Timo Saloniemi
     
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  10. darrenjl

    darrenjl Lieutenant Commander Red Shirt

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    I expect there was probably a lot of other things in the Delta Quadrant they didn't come across; the Cardassian ship that the Caretaker abducted, the missing USS Hera, one of the Changelings that were sent out years ago to explore the galaxy...

    And potentially a wormhole that led straight to the Alpha Quadrant if only they have turned left at the start of their journey...
     
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  11. Lynx

    Lynx Vice Admiral Admiral

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    I must agree here. Just too many coincidents.

    It's like if I would be transported by som strange force to som polar station in the Antarctic region and run into some of my neighbors there. "Oh, dear Lynx, have you also discovered this new tourist attraction. :lol:

    I also enjoyed those episodes, especially those wiith Earhart and the Voth. But it was too much over the top for me too.

    And therefore of course, I go ahead and write a story in which Voyager encounters another Maquis ship in the Delta Quadrant and Kes is on board that one too! :angel:

    Timo wrote:
    It may also have something to do with the fact that Talax is most likely occupied by the Haakonians or at least led by some puppet government loyal to the Haakonians which might be a reason for Talaxians to travel around.
     
  12. Timo

    Timo Fleet Admiral Admiral

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    ^^Yup. Its not as if the Milky Way is short on adventures even fairly close to Earth, or in the immediate vicinity of an immobile space station. And not only would our heroes get to pick and choose - the camera could also decide not to document the adventure where Janeway meets the famous Jugbutaxian juggler, and instead shows us the meeting with the famous Earth aviator. I mean, we typically get adventures every fourteen days - and still the heroes manage to have some that are only ever verbally referenced and not shown! The sampling in VOY could be biased big time.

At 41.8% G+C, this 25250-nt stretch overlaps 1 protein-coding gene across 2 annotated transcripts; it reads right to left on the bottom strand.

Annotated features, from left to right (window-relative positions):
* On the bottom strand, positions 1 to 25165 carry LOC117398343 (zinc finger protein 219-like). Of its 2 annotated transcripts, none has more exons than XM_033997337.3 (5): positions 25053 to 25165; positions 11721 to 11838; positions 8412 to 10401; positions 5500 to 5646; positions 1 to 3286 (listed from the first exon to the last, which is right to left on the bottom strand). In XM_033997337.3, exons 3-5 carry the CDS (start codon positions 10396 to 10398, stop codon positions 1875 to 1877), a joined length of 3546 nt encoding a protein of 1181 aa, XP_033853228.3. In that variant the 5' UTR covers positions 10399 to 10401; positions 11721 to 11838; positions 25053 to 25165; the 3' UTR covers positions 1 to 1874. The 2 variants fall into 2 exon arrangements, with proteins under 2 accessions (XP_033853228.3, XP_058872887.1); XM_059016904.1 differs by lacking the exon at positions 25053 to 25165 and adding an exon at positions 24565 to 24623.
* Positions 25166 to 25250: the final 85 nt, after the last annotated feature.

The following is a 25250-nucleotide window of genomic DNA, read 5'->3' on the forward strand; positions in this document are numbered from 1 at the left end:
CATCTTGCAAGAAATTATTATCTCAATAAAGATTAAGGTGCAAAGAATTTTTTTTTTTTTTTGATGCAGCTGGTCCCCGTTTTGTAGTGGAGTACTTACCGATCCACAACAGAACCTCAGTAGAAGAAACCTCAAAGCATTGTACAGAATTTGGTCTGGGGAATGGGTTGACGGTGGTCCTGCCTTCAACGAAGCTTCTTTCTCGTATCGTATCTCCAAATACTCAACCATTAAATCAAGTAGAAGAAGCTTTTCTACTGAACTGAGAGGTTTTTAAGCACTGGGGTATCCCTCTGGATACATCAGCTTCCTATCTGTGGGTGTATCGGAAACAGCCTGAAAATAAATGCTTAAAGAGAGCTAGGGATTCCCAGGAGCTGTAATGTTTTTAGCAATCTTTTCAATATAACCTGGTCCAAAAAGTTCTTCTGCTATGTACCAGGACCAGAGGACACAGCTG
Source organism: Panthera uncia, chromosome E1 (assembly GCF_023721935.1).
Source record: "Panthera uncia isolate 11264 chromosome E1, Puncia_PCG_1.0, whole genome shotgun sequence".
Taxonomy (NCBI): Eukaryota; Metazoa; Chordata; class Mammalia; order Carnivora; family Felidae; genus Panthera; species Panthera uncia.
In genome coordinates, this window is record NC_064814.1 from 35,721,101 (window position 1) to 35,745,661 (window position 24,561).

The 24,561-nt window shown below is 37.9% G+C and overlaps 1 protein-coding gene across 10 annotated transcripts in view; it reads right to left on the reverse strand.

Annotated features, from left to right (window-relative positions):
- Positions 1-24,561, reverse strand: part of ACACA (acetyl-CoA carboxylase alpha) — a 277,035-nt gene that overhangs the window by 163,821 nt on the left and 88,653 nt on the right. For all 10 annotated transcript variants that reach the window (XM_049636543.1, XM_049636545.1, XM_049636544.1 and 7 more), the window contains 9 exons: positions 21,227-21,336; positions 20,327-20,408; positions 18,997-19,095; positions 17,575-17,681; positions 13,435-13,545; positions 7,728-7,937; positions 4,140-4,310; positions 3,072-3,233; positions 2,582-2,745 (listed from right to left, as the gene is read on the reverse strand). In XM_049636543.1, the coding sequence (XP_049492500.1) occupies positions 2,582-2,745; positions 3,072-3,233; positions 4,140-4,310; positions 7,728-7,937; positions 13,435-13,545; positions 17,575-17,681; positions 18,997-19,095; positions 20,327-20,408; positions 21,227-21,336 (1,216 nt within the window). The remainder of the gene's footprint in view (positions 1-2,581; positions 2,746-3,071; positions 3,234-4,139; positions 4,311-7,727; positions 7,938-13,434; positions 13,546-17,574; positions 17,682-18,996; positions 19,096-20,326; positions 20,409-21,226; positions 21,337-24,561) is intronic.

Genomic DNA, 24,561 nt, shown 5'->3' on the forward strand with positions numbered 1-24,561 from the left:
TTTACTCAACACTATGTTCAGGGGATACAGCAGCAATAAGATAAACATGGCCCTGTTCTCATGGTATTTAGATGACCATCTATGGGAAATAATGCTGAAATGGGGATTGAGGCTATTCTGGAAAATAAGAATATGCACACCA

Timo Saloniemi
     
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  13. Mr. 5618

    Mr. 5618 Ensign Newbie

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    ^^^This^^^
     
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  14. Qonundrum

    Qonundrum Rear Admiral Rear Admiral

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    At the speed of light, that nostalgic rusty truck - among other things - would not have made it anywhere near there in 400 years. Thankfully, that episode is not a fan-favorite and having sat through "Threshold" recently, I found it easier to suspend disbelief over giant slinky salamanders than an old truck that even starts up on cue.

    The Ferengi had a direct connection to (shudder) TNG "The Price".

    The Equinox begs more questions about how many more ships Caretaker 'n pals were yanking. There's an easy way to make a sequel...

    Earthy Borgs could have been assimilated and for plot reasons ditched somewhere. It is a bit of a stretch and I vaguely remember one episode with a bunch of Borg kids on some planet... (I wasn't fond of ENT finding a way to shoehorn them in for sweeps week either...)

    How the Silurians Voth ended up out there is also a bit wild. Sure, one day Earth geologists will find something via seismic scanners and go "Hey, George, come here, this rocks!" like they do for detecting oil deep underground, but even if a Voth civilization existed to the point they all flew away with their developed technology... Chakotay's heart was still in the right place and it's a charming theory... but all the way to the Delta quadrant still seems sketchy.